Victor Torres

The 'Talking' Stage Of An Almost Relationship Is Actually Great

Somehow in 2016, we became the generation that has emphasized finding love, rather than giving it.

Somewhere along the lines, the chase of acquiring a relationship became the goal rather than the destination for two people who want to be together.

We changed the definition of what it meant to be dating someone, and now we have several steps before a relationship can become official.

As Drake put it, “we live in a generation of not being in love, and not being together. But we sure make it feel like we're together, because we're scared to see each other with somebody else.”

The thing is, people are giving up on dating, the same way they give up on themselves. Instead dating is replaced with the term “talking.” Try explaining the difference between the two to tweens, I dare you.

The one problem? No matter if you're in the stage with no labels or not, you're still tied to a relationship where you're unsure of its validity. You're still getting butterflies over that one person who texts you at 2 am. One of the most freeing feelings is to identify who has the most power over you, and let them go.

Be your own hero, be your own reason to smile.

Be your own hero, be your own reason to smile.

For better or worse, it is essential to identify if there are relationships that have no objective. If he does any of the following, he's not in it for the long haul.

1. Snapchat messages you 2. Reads your messages and responds when he's ready to hangout 3. WYD texts 4. Doesn't ask follow up questions 5. Bad eye contact 6. You haven't met or hung out with his friends 7. Says his ex is “crazy”

I met this guy a year ago, let's call him Zachary. By the book, he was perfect: attentive, compassionate, humorous, built body, dark hair and dark eyes the whole deal.

All my friends liked Zachary, and it helped that we ran in the same circle. He was a great guy. So naturally, I wasn't into him, but his friend, Tyler, was the complete opposite and had gotten my attention.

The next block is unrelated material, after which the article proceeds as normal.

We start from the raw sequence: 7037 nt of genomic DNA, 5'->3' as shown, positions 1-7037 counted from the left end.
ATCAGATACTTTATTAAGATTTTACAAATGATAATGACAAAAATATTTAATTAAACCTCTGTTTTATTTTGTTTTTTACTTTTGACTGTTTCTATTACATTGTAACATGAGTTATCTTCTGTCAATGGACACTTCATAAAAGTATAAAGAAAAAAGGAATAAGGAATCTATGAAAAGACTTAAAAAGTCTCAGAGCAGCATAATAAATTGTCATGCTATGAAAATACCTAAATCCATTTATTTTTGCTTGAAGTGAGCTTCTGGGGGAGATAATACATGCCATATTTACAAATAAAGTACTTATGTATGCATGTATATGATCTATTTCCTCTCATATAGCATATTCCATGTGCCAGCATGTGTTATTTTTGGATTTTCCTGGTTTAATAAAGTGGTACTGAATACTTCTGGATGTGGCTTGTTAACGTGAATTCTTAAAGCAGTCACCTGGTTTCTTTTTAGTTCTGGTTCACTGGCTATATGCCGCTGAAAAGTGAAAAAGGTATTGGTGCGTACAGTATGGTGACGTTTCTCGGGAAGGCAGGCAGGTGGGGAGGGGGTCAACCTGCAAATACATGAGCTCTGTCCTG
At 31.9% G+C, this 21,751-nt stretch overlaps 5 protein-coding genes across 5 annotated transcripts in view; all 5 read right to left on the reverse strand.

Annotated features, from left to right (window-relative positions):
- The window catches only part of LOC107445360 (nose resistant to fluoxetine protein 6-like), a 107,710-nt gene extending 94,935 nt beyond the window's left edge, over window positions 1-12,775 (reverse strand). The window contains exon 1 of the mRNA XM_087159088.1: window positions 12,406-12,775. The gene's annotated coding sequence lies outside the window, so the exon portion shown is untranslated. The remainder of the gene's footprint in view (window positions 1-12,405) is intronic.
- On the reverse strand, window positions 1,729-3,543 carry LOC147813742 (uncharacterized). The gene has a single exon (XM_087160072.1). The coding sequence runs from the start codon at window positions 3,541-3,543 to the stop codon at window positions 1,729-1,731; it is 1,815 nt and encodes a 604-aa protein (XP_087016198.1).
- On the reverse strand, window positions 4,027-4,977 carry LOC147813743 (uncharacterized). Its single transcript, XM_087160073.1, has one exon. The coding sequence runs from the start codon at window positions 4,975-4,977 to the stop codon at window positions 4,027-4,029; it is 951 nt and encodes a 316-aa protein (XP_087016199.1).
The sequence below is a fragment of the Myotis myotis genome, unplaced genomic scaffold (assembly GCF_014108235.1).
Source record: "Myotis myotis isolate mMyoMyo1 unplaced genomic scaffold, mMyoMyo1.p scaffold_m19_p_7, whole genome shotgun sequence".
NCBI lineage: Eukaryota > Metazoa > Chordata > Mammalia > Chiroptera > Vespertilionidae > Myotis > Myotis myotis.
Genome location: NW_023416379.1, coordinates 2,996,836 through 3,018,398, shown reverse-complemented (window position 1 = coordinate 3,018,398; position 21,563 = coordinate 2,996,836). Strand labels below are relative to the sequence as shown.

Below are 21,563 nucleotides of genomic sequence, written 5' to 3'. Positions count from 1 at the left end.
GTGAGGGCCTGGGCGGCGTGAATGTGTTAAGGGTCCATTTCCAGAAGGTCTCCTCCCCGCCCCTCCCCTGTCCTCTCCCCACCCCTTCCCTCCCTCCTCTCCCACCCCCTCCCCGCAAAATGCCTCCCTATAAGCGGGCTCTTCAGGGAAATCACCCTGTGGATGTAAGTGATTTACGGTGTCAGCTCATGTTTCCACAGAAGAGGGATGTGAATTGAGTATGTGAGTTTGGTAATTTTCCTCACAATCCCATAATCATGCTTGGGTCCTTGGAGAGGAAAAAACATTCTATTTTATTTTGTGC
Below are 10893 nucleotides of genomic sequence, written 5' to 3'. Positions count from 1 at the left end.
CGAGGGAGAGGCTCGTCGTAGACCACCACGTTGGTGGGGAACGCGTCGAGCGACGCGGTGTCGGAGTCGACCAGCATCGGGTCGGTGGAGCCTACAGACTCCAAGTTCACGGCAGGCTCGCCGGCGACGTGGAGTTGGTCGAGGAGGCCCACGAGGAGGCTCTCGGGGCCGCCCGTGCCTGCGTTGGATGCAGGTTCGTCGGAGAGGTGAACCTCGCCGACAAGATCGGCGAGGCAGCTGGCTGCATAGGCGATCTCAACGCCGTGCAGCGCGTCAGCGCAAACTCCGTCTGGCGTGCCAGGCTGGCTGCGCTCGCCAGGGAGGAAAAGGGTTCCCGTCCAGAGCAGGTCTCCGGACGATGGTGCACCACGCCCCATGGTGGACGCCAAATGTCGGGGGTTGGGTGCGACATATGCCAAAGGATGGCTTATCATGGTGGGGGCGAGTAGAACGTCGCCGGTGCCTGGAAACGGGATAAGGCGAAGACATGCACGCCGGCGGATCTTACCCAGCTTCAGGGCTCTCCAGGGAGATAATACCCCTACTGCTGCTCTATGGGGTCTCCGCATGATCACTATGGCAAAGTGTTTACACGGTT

I think what intrigued me the most about Tyler was that he was a breath of fresh air. He said whatever he wanted whenever he wanted, but made sure it wasn't hurting other people's feelings.

He loved to socialize if there were events, but you could also count on him to be chilling with a small crew at home. He was gentle and charming, but also blunt and spontaneous.

The weeks turned into months, and soon enough Tyler and I became an item. I use the term "item" very lightly because we never spoke about our label and we never set boundaries on our relationship.

My friends thought the idea of us was ludicrous, “We all know how 'no strings attached' ends,” they would say. Regardless, I ignored them. Tyler and I spoke about what was obvious, which was the fact that we liked each other and wanted to continue hooking up.

Simplicity worked for a while.

As our “relationship” progressed, due to how casual everything was, I didn't think it would ever end bad. How could it? We were friends, had little to argue about (and little in common) and had an “out of sight out of mind” agreement.

It wasn't ever explicitly said but to my understanding we both wanted the benefits of being in a relationship, but we didn't have the time or energy to develop one.

Six months into “talking,” I realized I spent time on someone who could be so easily replaced in my life, and I didn't mind that fact. There was no foundation to our relationship, and with that in mind, it was hard to make Tyler a priority.

This may sound a bit selfish, but there became no point for me to have a capacity of caring for someone who wasn't challenging me to be the best version of myself that I could be or improving and impacting my life. I had no expectations for Tyler, and with that came no disappointments.

A casual romance with a temporary person made me value myself more because I wasn't trying to please anyone else. I was making myself priority.

Instead of feeling the need to impress someone else, I caught myself wondering if he would do anything to impress me on the contrary. Instead of wondering why we did not have a relationship status, I knew we didn't have the “official” discussion because deep down I didn't really want to be with him.

I was never looking for his approval; in the mean time, I was making time for the people that meant something to me. To this day, Tyler is still a great person in my opinion and there is no bad blood between us.

Maybe in another life we were meant to be more, but our relationship came and it ended and it was never meant to be more than what it was in our generation. It worked for Tyler and I because we both never pressured the other party to be serious. We didn't have a goal or an objective to Instagram each other #couplegoals.

We liked spending time together, but we also liked our lifestyle as individuals and not in a relationship. We accepted each other as people first, and didn't have an idolized image of what the other should be doing.

I wasn't looking for love, but I found someone I was talking to and it really wasn't all that bad.